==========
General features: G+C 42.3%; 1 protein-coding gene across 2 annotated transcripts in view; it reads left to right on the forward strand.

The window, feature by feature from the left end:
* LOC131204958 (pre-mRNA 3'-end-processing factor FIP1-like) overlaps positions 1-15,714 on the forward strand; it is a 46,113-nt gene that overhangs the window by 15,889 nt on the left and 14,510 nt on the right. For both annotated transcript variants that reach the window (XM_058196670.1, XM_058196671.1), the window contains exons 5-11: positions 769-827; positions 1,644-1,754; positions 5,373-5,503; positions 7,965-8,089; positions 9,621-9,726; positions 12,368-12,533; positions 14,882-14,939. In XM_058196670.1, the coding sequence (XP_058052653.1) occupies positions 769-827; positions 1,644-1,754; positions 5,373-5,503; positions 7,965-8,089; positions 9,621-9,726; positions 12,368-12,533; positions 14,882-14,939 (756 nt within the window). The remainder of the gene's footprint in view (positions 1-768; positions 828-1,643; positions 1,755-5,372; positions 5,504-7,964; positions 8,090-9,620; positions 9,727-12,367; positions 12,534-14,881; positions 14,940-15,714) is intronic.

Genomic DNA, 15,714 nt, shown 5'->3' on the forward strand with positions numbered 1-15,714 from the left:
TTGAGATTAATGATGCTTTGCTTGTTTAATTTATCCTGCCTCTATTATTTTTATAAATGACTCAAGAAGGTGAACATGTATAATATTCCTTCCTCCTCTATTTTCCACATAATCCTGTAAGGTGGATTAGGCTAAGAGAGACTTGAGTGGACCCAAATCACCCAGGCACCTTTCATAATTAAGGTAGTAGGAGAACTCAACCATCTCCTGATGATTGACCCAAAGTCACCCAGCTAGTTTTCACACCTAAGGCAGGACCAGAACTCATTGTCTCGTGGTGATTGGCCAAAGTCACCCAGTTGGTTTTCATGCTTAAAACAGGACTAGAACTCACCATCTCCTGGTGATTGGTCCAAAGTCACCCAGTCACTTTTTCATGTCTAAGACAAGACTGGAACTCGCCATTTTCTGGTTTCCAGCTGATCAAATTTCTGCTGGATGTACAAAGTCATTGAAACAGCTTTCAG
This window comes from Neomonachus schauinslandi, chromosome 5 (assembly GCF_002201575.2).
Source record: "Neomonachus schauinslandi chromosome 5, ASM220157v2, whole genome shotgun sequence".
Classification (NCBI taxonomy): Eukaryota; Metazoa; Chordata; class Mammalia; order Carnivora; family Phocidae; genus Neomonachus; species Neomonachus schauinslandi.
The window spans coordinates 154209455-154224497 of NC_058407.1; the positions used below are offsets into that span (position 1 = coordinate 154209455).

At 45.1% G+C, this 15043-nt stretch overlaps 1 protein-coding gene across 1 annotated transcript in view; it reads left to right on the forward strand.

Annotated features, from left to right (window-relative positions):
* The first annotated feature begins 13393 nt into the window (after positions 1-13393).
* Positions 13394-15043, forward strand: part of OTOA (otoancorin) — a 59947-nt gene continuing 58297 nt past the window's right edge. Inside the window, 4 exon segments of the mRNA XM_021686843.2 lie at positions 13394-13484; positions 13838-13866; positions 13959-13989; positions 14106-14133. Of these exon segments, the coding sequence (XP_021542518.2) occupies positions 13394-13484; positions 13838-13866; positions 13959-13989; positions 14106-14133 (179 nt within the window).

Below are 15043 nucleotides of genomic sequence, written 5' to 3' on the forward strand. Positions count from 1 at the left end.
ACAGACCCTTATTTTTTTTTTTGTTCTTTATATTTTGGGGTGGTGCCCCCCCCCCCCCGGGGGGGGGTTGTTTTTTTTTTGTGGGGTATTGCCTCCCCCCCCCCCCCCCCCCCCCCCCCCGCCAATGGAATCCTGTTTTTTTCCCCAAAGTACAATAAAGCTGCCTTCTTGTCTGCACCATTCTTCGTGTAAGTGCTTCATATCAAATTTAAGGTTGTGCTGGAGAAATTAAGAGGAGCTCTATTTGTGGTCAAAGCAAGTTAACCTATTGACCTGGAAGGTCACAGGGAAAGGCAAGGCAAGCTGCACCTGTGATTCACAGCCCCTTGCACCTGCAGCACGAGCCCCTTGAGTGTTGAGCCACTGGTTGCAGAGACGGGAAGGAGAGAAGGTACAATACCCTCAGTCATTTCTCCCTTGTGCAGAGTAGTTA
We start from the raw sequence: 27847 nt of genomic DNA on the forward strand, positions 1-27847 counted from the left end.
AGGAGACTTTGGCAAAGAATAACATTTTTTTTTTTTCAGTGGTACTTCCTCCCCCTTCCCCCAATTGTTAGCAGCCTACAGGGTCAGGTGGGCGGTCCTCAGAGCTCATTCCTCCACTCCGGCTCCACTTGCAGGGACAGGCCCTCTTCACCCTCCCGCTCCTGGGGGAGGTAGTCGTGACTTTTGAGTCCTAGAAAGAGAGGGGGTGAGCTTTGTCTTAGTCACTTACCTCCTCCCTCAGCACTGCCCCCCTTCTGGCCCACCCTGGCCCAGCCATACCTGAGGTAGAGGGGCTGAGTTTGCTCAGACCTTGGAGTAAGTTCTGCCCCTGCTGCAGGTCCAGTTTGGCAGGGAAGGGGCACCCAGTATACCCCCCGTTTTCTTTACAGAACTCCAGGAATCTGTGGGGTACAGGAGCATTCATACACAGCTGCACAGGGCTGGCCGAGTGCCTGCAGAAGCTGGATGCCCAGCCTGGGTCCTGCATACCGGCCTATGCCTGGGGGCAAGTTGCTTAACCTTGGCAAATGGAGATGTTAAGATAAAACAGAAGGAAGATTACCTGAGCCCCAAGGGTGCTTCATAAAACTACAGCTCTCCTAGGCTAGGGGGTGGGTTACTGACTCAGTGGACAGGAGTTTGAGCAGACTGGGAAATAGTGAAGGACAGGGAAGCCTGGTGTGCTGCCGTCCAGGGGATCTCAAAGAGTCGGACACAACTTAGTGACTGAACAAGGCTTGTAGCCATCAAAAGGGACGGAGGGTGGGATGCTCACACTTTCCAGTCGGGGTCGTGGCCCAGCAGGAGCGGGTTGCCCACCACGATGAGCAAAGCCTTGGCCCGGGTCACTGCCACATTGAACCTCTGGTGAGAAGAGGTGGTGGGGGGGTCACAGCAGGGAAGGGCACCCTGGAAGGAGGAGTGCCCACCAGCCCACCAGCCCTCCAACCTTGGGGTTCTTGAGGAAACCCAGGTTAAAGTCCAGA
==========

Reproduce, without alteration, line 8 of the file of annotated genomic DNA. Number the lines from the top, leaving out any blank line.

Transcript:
Classification (NCBI taxonomy): Eukaryota; Metazoa; Chordata; class Mammalia; order Carnivora; family Phocidae; genus Neomonachus; species Neomonachus schauinslandi.